Think Like a VC When Hiring
Applying Investment Criteria When Evaluating Candidates
By Joe Payne
Since our firm focuses on executive search for venture-backed technology companies, I have had the privilege of getting to know a number of people in the Venture Capital community. Working closely with them on hiring for some of their portfolio companies, they have shared with me some of their insight into how they evaluate companies. Several of their key criteria also apply to evaluating candidates when hiring for your company – here are the top four.
1. Is there a compelling value proposition?
When thinking about companies, a compelling value proposition is one where the benefit that an organization can provide to its customers significantly exceeds the cost (including risk)¹ . Applying this to a candidate you are considering for a position with your company: Will this person provide a benefit to the organization that will exceed his/her cost (factoring in the associated risk)?
- How do we determine the benefit a potential employee will provide? First, let’s look at the benefit they provided to their previous employer(s):
- What were their specific (quantifiable) accomplishments?
- How similar are they to what you need done?
- Next, look at their cost to your organization:
- What impact will this person have on customers, vendors, other employees, etc.?
- How will this person impact your organizational and political structure?
(This is not just salary and benefits; you need to include the training costs and ramp-up time.)
- Finally, factor in the associated risk:
- What happens if they are not successful? How will that impact your organization?
- What will you lose if they leave before you have planned?
2. What is their competitive differentiator?
When evaluating companies or products, investors look to see that they stand out from all the other alternatives. When evaluating a candidate, is he or she significantly better than all of the others? [Note: Be careful when comparing candidates to each other. First, make sure that every one of your finalists meets the specific requirements for the position. You want to be comparing the best of the best, not the "cream of the crap".] A “star” generally contributes at least twice as much as an average employee.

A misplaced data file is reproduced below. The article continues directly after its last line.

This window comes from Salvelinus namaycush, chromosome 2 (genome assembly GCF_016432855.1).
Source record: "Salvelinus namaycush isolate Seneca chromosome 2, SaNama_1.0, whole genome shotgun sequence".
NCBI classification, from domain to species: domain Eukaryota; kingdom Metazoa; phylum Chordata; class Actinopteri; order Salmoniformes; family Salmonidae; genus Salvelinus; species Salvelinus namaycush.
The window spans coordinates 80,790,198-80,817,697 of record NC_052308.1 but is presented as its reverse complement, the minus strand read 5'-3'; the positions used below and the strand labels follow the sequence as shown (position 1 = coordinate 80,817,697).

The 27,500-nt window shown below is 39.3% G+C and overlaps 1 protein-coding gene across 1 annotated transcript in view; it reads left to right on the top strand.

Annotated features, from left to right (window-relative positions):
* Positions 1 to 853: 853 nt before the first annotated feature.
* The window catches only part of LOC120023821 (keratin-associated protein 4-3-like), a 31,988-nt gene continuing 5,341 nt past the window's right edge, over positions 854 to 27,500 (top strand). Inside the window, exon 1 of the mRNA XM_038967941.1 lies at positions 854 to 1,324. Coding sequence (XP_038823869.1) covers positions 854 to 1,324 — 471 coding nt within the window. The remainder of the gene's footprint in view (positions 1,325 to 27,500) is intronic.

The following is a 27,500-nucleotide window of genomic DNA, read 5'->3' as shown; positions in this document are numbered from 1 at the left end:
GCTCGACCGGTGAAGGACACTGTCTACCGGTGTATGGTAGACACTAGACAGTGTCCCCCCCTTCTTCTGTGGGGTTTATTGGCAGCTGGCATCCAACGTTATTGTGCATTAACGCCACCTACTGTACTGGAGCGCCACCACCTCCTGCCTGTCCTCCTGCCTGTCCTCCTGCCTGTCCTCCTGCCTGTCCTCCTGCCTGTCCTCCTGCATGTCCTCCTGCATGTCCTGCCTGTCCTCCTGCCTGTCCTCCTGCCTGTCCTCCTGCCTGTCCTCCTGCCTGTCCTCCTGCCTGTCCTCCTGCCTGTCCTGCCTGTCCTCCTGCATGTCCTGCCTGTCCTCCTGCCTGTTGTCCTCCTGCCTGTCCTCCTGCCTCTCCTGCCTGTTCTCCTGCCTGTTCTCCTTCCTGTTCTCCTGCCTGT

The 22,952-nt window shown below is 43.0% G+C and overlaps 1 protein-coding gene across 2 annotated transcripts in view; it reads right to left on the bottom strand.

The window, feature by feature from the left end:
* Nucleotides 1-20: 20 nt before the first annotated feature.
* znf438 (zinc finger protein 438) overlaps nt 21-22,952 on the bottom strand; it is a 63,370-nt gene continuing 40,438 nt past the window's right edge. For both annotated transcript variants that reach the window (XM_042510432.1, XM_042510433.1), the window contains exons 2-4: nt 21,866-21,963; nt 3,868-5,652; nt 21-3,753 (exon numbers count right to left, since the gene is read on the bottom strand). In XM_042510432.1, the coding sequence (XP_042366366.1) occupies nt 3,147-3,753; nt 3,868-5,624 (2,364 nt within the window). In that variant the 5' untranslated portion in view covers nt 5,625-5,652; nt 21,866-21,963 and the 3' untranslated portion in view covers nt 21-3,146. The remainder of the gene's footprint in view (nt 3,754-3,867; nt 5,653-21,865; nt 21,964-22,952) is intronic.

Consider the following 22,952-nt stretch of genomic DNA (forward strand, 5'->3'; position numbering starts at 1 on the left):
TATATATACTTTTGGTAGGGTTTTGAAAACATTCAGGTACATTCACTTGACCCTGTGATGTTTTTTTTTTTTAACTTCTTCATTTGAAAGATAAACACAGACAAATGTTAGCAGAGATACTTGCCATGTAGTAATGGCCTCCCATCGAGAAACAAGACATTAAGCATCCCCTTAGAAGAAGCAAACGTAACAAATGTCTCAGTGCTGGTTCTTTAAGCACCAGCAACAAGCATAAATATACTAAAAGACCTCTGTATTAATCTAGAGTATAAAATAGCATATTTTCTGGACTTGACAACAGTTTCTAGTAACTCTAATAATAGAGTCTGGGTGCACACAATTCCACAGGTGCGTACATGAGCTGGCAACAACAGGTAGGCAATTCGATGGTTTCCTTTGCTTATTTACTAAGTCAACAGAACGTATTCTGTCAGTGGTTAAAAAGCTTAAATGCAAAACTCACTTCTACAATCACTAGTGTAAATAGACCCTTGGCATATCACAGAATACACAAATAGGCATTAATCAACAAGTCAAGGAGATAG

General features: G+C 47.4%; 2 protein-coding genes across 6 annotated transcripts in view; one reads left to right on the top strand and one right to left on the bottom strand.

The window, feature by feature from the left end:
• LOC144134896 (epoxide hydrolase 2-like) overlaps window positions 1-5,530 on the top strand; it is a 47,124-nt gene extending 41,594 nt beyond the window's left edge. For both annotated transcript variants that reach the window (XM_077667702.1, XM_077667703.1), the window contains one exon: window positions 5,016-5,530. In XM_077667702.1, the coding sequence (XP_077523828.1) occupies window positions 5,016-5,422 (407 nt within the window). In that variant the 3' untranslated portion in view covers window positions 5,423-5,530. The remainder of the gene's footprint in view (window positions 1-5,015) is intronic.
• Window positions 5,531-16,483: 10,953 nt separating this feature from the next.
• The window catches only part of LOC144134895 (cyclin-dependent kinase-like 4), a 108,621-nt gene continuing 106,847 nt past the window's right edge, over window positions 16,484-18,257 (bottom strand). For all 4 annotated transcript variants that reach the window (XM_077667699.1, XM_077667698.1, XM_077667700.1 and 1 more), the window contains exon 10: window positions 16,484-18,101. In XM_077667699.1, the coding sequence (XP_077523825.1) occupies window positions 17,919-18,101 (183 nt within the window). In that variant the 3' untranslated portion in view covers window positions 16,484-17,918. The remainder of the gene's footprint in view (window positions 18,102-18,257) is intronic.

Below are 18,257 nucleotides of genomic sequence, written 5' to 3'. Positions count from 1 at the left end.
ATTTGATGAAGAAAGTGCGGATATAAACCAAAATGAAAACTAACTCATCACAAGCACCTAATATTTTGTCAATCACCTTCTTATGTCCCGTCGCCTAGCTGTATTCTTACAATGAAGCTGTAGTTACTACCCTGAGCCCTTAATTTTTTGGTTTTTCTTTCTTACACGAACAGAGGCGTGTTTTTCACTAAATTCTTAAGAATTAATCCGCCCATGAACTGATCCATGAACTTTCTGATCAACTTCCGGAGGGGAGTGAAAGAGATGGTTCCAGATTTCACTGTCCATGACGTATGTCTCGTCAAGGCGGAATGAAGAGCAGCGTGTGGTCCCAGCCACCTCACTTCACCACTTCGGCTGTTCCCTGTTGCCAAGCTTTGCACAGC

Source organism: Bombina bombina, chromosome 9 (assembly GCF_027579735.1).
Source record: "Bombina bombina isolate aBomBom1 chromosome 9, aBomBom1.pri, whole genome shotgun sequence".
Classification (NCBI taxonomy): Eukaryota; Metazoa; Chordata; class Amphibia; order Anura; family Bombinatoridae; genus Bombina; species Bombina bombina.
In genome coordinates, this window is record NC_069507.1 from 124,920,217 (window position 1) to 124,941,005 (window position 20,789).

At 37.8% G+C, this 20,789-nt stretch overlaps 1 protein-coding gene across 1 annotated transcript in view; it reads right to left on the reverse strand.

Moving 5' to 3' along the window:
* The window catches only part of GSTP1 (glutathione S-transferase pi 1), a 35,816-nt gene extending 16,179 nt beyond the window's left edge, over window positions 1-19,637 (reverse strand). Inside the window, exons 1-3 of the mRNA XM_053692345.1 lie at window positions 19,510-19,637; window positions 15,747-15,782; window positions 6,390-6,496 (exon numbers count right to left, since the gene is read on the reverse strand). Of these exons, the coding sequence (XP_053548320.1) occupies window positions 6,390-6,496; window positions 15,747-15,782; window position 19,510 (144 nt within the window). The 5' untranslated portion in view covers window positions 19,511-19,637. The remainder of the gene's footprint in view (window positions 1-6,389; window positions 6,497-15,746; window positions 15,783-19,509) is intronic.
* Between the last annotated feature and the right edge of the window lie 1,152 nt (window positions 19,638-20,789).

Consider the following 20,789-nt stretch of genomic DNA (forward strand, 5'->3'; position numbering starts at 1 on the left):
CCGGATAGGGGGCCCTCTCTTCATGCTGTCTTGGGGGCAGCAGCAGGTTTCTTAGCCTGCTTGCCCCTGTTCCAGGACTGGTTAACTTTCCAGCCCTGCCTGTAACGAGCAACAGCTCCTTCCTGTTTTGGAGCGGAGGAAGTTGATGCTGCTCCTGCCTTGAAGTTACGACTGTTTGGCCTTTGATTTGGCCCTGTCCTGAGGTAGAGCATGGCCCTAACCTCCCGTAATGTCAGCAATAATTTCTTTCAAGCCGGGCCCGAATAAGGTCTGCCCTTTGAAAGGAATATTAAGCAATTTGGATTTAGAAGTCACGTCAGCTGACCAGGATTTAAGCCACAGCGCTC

3. Do they have a repeatable, scalable process?
Entrepreneurial companies that succeed are able to handle a high rate of growth, usually because they have a process in place that is well defined and can be repeated from a small scale to a large scale. The best people have developed a process for what they do. If you ask them about their approach to their job, you will discover that they have developed a way of working that is highly efficient and productive.
4. Do they adapt well to changing market conditions?
Several venture investors have told me that the business plan they originally funded was not the one that was eventually successful. Investors look for a management team that is responsive and adaptable to changing market conditions. You should look for people that are adaptable as well. My grandfather (a trim carpenter) used to tell me: “if the only tool you have is a hammer, everything looks like a nail.” Make sure that the people you are hiring have more than one tool in their toolbox and know the right one to use for different situations.
When you add a new person to your organization, you are making an investment in them. You should evaluate each new hire like an investment, and venture capitalists are experts at evaluating investments. Take a tip from the VCs and apply these criteria when you are evaluating candidates for your company.
Joe Payne (firstname.lastname@example.org) is Managing Director of Integra Search, an Atlanta-based retained search and recruiting consulting firm that serves early-stage technology companies. Joe estimates that he has conducted over 12,000 interviews in his 25 year career in search.
Copyright 2011 by Integra Search, Inc. www.integrasearch.com
¹Barnes, Cindy; Blake, Helen; Pinder, David. Creating and Delivering Your Value Proposition: Managing Customer Experience for Profit, Kogan Page, 2009. ISBN 978-0-7494-5512-5